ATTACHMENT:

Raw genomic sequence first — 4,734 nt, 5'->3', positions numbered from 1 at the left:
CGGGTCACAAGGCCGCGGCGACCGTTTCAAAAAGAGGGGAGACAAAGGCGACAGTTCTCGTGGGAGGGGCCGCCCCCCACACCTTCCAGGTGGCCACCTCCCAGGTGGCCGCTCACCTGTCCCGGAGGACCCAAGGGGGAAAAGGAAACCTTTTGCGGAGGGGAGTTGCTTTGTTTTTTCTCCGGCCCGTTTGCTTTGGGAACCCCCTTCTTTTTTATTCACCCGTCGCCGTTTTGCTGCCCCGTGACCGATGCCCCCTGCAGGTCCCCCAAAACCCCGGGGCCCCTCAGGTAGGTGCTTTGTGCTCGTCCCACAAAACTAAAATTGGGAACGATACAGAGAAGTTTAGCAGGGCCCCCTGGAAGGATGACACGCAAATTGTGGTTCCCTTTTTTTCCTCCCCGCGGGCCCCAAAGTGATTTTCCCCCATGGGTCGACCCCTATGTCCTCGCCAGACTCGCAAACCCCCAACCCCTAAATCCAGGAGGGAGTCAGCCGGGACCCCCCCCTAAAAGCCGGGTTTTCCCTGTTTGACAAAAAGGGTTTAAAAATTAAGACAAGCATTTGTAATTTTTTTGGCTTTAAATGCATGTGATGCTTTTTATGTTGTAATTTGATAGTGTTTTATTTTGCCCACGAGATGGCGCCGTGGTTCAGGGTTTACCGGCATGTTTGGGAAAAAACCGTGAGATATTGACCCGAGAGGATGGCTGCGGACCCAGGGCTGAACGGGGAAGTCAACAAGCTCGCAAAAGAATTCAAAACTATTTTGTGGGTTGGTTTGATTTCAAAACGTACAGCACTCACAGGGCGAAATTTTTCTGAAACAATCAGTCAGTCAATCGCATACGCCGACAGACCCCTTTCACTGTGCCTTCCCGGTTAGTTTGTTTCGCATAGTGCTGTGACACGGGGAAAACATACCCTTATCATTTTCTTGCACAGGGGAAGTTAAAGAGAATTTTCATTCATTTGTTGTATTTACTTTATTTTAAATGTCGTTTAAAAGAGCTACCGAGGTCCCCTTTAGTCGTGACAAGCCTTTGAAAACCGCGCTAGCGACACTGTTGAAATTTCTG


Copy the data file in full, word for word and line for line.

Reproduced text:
Raw genomic sequence first — 4,734 nt, 5'->3', positions numbered from 1 at the left:
CGGGTCACAAGGCCGCGGCGACCGTTTCAAAAAGAGGGGAGACAAAGGCGACAGTTCTCGTGGGAGGGGCCGCCCCCCACACCTTCCAGGTGGCCACCTCCCAGGTGGCCGCTCACCTGTCCCGGAGGACCCAAGGGGGAAAAGGAAACCTTTTGCGGAGGGGAGTTGCTTTGTTTTTTCTCCGGCCCGTTTGCTTTGGGAACCCCCTTCTTTTTTATTCACCCGTCGCCGTTTTGCTGCCCCGTGACCGATGCCCCCTGCAGGTCCCCCAAAACCCCGGGGCCCCTCAGGTAGGTGCTTTGTGCTCGTCCCACAAAACTAAAATTGGGAACGATACAGAGAAGTTTAGCAGGGCCCCCTGGAAGGATGACACGCAAATTGTGGTTCCCTTTTTTTCCTCCCCGCGGGCCCCAAAGTGATTTTCCCCCATGGGTCGACCCCTATGTCCTCGCCAGACTCGCAAACCCCCAACCCCTAAATCCAGGAGGGAGTCAGCCGGGACCCCCCCCTAAAAGCCGGGTTTTCCCTGTTTGACAAAAAGGGTTTAAAAATTAAGACAAGCATTTGTAATTTTTTTGGCTTTAAATGCATGTGATGCTTTTTATGTTGTAATTTGATAGTGTTTTATTTTGCCCACGAGATGGCGCCGTGGTTCAGGGTTTACCGGCATGTTTGGGAAAAAACCGTGAGATATTGACCCGAGAGGATGGCTGCGGACCCAGGGCTGAACGGGGAAGTCAACAAGCTCGCAAAAGAATTCAAAACTATTTTGTGGGTTGGTTTGATTTCAAAACGTACAGCACTCACAGGGCGAAATTTTTCTGAAACAATCAGTCAGTCAATCGCATACGCCGACAGACCCCTTTCACTGTGCCTTCCCGGTTAGTTTGTTTCGCATAGTGCTGTGACACGGGGAAAACATACCCTTATCATTTTCTTGCACAGGGGAAGTTAAAGAGAATTTTCATTCATTTGTTGTATTTACTTTATTTTAAATGTCGTTTAAAAGAGCTACCGAGGTCCCCTTTAGTCGTGACAAGCCTTTGAAAACCGCGCTAGCGACACTGTTGAAATTTCTG